The Palestinian leadership, an apparent euphemism for Palestinian Authority President Mahmoud Abbas, has suspended monthly payments to three Palestine Liberation Organization (PLO) opposition factions in an attempt to force them to change their policies, the groups said in a joint statement on Sunday.
The Popular Front for the Liberation of Palestine (PFLP), Democratic Front for the Liberation of Palestine (DFLP) and Palestinian People’s Party (PPP), formerly the Palestinian Communist Party, condemned the decision to halt the funding, saying it aims to “blackmail” them and “undermine their political positions.”
The three groups said that the decision to halt the funds four months ago was taken on an “individual basis,” an apparent reference to Abbas, who also heads the PLO Executive Committee.
“The decision to suspend the payments constitutes a violation of the statute of the PLO and an infringement on the powers of its leading bodies,” the statement read. “It also seriously damages internal relations between the PLO factions.”
According to the PFLP, DFLP and the PPP, the decision “comes at a time when the responsibilities of the three factions are increasing in advancing the popular resistance and confronting the occupation’s policies of settlement expansion, Judaization, ethnic cleansing and apartheid.”
The groups said that the suspension of the funds will not succeed in “blackmailing” them or dissuading them from “continuing their role in defending freedoms and democratic rights of the people in the face of the policies of oppression and authoritarianism.”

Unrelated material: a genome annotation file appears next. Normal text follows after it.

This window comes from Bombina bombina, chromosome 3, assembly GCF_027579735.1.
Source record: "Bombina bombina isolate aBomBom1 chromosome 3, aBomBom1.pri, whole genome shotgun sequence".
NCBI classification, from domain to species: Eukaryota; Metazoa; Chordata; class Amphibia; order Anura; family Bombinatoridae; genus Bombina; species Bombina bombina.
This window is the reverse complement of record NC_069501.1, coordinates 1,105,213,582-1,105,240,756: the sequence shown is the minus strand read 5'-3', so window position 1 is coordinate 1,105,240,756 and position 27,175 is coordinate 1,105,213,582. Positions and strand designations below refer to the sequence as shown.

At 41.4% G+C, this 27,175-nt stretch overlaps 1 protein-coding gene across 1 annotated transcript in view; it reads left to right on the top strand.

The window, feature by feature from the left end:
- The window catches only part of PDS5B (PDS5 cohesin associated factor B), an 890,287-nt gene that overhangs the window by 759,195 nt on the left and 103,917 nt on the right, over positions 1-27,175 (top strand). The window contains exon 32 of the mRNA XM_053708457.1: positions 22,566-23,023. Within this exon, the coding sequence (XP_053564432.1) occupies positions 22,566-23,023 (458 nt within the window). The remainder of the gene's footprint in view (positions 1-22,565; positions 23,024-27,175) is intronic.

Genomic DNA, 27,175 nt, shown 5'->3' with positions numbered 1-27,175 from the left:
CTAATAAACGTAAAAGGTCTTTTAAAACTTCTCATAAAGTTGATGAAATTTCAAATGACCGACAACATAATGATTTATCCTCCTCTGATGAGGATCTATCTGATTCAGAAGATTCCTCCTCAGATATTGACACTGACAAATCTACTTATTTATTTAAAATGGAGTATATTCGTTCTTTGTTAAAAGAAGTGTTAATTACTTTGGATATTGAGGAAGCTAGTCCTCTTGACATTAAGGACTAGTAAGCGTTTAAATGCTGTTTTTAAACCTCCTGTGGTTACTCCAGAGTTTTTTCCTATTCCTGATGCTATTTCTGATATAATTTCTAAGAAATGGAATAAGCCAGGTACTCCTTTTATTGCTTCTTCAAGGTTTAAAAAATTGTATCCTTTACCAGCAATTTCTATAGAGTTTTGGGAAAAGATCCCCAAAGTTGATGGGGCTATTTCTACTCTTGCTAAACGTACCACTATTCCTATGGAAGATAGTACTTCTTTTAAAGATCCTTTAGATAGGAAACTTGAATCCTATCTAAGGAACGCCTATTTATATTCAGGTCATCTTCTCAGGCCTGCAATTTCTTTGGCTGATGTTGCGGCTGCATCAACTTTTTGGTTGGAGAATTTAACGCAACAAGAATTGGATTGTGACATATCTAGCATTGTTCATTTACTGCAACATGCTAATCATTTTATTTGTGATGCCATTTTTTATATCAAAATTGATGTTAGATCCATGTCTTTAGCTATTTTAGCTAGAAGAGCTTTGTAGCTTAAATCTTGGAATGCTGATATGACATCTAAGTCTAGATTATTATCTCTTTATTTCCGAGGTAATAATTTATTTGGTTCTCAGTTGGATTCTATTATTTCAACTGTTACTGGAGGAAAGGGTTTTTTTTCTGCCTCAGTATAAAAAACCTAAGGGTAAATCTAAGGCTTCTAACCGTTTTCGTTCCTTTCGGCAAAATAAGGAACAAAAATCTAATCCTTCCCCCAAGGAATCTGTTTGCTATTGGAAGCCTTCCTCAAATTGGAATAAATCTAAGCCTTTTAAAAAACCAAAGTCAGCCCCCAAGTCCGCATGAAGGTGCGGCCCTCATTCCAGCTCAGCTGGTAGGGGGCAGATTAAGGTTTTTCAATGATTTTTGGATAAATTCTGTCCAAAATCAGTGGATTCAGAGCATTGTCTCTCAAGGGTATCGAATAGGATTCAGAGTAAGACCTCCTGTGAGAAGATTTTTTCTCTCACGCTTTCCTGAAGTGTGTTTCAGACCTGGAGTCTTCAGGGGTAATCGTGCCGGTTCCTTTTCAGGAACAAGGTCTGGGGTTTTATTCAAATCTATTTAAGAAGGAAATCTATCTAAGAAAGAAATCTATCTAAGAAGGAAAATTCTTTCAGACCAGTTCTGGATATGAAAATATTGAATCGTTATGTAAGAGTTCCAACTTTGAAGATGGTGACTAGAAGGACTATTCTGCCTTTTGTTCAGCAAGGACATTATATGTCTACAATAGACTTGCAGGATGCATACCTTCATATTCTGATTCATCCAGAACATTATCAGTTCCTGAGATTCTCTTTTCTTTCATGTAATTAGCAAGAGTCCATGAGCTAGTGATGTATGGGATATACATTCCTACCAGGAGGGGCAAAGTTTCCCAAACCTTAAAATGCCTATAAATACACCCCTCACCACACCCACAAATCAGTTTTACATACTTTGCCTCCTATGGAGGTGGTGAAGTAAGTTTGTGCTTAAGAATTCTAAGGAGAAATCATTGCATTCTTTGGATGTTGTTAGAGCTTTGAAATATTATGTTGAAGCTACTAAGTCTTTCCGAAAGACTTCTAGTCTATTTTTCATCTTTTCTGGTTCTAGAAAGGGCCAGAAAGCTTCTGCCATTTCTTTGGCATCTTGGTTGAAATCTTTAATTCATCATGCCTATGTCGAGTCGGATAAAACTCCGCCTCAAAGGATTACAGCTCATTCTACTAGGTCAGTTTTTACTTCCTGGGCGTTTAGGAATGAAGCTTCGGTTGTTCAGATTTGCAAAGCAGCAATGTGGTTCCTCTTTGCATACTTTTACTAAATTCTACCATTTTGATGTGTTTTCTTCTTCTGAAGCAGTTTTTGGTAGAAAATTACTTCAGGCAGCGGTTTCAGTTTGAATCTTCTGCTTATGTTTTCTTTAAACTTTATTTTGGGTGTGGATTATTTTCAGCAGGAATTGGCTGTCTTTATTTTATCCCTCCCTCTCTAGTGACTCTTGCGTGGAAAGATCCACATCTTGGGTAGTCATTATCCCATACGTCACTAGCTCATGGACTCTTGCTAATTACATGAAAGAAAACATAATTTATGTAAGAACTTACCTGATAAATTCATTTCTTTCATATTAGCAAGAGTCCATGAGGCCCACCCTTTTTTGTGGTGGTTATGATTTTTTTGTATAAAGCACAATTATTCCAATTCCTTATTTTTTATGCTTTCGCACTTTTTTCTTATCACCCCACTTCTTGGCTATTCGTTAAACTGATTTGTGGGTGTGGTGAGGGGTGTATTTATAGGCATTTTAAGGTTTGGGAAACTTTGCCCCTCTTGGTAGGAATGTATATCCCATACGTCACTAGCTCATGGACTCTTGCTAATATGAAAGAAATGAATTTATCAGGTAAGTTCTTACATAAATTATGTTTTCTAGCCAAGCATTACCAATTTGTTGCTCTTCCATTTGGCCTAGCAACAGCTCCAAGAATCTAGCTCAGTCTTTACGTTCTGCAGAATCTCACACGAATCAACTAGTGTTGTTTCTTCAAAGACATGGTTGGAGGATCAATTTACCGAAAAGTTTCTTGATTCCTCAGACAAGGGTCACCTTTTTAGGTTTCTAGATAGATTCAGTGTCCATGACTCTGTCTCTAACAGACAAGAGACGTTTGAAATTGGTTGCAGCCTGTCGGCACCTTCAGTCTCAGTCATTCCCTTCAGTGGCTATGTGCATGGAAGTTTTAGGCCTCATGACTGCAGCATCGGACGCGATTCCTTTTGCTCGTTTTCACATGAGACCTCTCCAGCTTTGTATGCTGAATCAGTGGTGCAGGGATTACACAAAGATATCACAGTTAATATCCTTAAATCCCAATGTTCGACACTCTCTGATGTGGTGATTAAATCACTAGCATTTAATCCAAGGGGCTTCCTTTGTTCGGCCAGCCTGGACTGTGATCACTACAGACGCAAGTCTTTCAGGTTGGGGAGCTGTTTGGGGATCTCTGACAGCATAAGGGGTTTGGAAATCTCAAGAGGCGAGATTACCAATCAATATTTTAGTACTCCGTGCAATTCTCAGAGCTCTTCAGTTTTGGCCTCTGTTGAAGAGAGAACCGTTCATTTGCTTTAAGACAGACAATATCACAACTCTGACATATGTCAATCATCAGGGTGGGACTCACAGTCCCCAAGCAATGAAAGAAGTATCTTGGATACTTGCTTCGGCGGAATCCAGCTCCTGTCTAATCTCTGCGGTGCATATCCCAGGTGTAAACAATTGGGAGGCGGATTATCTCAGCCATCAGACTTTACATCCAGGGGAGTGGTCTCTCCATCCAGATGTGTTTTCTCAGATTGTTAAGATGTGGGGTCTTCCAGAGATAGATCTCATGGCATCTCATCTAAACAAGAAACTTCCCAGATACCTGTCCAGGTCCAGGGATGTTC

PPP Secretary-General Bassam al-Salhi said that his group and the DFLP have decided to boycott meetings of the PLO Executive Committee in protest over the suspension of the funds. Contacts are underway to solve the crisis, he added.
Palestinian political analysts said that the decision was apparently designed to silence critics, ahead of a possible resumption of peace talks between Israel and the Palestinian Authority.
The groups have long been critical of the policies of the PA, especially regarding peace talks with Israel, and the security crackdown on political activists and opponents in the West Bank. They have also criticized the PA leadership for holding meetings with Israeli government officials.
The PFLP and DFLP are critical of the Oslo Accords. The PPP initially supported the agreements but later adopted a hard-line stance concerning the peace process.
Earlier this year, the PPP announced that it would withdraw from the PA government in protest over the death of anti-corruption activist Nizar Banat, who was beaten to death by Palestinian security officers in late June. Despite the decision, the PPP representative in the government, Minister of Labor Nasri Abu Jaish, refused to submit his resignation, prompting the party to expel him from its ranks.
The PFLP does not recognize Israel, opposes peace negotiations, and calls for a one-state solution.
The DFLP has expressed reservations about the Oslo Accords, arguing that they deprive the Palestinians of their legitimate rights. Later, however, the DFLP expressed its readiness to participate in final status talks with Israel.
The PFLP and DFLP have so-called “armed wings” that have over the years carried out several terror attacks against Israel.
The three groups are part of 11 factions represented in the PLO. The ruling Fatah faction, headed by Abbas, is the largest and most dominant, followed by the PFLP.
The PLO factions receive monthly allocations of up to $70,000 from the Palestinian National Fund, founded in 1964 as the PLO’s unofficial “Finance Ministry.”
In 2016, the PFLP and DFLP accused Abbas of suspending their monthly stipends but they were later reinstated.